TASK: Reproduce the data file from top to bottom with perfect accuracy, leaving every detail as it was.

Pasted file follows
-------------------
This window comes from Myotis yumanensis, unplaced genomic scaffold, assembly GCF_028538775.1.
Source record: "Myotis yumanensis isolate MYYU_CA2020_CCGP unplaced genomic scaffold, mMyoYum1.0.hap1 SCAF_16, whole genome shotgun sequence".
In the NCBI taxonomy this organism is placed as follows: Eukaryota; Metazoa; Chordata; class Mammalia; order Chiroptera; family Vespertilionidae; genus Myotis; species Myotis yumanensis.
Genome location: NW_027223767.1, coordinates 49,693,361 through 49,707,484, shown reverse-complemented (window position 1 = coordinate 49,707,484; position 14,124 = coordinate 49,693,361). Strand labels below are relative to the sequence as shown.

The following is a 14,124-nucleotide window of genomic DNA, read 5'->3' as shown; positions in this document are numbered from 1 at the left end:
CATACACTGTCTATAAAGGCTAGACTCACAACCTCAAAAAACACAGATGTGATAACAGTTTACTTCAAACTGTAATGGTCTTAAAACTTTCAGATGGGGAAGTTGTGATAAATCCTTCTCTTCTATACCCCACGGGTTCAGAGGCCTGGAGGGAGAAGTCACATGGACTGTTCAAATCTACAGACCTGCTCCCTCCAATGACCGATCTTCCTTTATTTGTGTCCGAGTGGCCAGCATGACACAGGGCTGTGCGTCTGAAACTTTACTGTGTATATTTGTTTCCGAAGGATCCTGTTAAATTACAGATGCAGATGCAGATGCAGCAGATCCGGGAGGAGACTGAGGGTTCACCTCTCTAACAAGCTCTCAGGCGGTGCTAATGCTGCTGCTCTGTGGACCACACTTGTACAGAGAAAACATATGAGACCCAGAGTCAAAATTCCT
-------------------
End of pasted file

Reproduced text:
This window comes from Myotis yumanensis, unplaced genomic scaffold, assembly GCF_028538775.1.
Source record: "Myotis yumanensis isolate MYYU_CA2020_CCGP unplaced genomic scaffold, mMyoYum1.0.hap1 SCAF_16, whole genome shotgun sequence".
In the NCBI taxonomy this organism is placed as follows: Eukaryota; Metazoa; Chordata; class Mammalia; order Chiroptera; family Vespertilionidae; genus Myotis; species Myotis yumanensis.
Genome location: NW_027223767.1, coordinates 49,693,361 through 49,707,484, shown reverse-complemented (window position 1 = coordinate 49,707,484; position 14,124 = coordinate 49,693,361). Strand labels below are relative to the sequence as shown.

The following is a 14,124-nucleotide window of genomic DNA, read 5'->3' as shown; positions in this document are numbered from 1 at the left end:
CATACACTGTCTATAAAGGCTAGACTCACAACCTCAAAAAACACAGATGTGATAACAGTTTACTTCAAACTGTAATGGTCTTAAAACTTTCAGATGGGGAAGTTGTGATAAATCCTTCTCTTCTATACCCCACGGGTTCAGAGGCCTGGAGGGAGAAGTCACATGGACTGTTCAAATCTACAGACCTGCTCCCTCCAATGACCGATCTTCCTTTATTTGTGTCCGAGTGGCCAGCATGACACAGGGCTGTGCGTCTGAAACTTTACTGTGTATATTTGTTTCCGAAGGATCCTGTTAAATTACAGATGCAGATGCAGATGCAGCAGATCCGGGAGGAGACTGAGGGTTCACCTCTCTAACAAGCTCTCAGGCGGTGCTAATGCTGCTGCTCTGTGGACCACACTTGTACAGAGAAAACATATGAGACCCAGAGTCAAAATTCCT